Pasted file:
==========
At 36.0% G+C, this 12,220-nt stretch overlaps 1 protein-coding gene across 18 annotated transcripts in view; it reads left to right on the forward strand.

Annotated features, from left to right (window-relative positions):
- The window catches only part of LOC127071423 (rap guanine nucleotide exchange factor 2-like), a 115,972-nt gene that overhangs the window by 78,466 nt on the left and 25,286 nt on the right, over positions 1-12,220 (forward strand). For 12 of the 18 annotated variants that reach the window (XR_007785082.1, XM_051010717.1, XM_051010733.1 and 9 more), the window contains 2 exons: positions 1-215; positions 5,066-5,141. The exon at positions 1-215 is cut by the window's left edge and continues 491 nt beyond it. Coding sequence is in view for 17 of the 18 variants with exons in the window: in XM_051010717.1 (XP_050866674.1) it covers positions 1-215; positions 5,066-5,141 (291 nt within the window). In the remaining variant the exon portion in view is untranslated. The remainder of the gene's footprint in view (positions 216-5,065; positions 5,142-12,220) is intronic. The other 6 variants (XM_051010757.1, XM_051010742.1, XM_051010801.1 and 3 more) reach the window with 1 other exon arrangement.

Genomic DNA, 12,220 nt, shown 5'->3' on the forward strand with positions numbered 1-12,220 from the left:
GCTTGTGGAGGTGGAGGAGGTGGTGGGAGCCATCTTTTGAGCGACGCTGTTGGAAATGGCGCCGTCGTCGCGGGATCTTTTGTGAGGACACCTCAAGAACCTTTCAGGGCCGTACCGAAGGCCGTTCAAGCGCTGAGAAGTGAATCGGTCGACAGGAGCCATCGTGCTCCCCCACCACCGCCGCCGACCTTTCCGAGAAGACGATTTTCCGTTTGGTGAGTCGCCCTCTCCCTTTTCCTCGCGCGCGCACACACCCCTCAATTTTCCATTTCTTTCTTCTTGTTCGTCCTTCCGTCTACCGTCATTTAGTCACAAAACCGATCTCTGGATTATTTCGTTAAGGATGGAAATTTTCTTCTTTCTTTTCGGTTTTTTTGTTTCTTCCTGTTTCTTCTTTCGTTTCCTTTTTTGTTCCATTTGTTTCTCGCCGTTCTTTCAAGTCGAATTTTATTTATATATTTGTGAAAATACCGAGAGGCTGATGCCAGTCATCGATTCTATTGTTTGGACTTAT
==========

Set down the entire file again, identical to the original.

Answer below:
At 36.0% G+C, this 12,220-nt stretch overlaps 1 protein-coding gene across 18 annotated transcripts in view; it reads left to right on the forward strand.

Annotated features, from left to right (window-relative positions):
- The window catches only part of LOC127071423 (rap guanine nucleotide exchange factor 2-like), a 115,972-nt gene that overhangs the window by 78,466 nt on the left and 25,286 nt on the right, over positions 1-12,220 (forward strand). For 12 of the 18 annotated variants that reach the window (XR_007785082.1, XM_051010717.1, XM_051010733.1 and 9 more), the window contains 2 exons: positions 1-215; positions 5,066-5,141. The exon at positions 1-215 is cut by the window's left edge and continues 491 nt beyond it. Coding sequence is in view for 17 of the 18 variants with exons in the window: in XM_051010717.1 (XP_050866674.1) it covers positions 1-215; positions 5,066-5,141 (291 nt within the window). In the remaining variant the exon portion in view is untranslated. The remainder of the gene's footprint in view (positions 216-5,065; positions 5,142-12,220) is intronic. The other 6 variants (XM_051010757.1, XM_051010742.1, XM_051010801.1 and 3 more) reach the window with 1 other exon arrangement.

Genomic DNA, 12,220 nt, shown 5'->3' on the forward strand with positions numbered 1-12,220 from the left:
GCTTGTGGAGGTGGAGGAGGTGGTGGGAGCCATCTTTTGAGCGACGCTGTTGGAAATGGCGCCGTCGTCGCGGGATCTTTTGTGAGGACACCTCAAGAACCTTTCAGGGCCGTACCGAAGGCCGTTCAAGCGCTGAGAAGTGAATCGGTCGACAGGAGCCATCGTGCTCCCCCACCACCGCCGCCGACCTTTCCGAGAAGACGATTTTCCGTTTGGTGAGTCGCCCTCTCCCTTTTCCTCGCGCGCGCACACACCCCTCAATTTTCCATTTCTTTCTTCTTGTTCGTCCTTCCGTCTACCGTCATTTAGTCACAAAACCGATCTCTGGATTATTTCGTTAAGGATGGAAATTTTCTTCTTTCTTTTCGGTTTTTTTGTTTCTTCCTGTTTCTTCTTTCGTTTCCTTTTTTGTTCCATTTGTTTCTCGCCGTTCTTTCAAGTCGAATTTTATTTATATATTTGTGAAAATACCGAGAGGCTGATGCCAGTCATCGATTCTATTGTTTGGACTTAT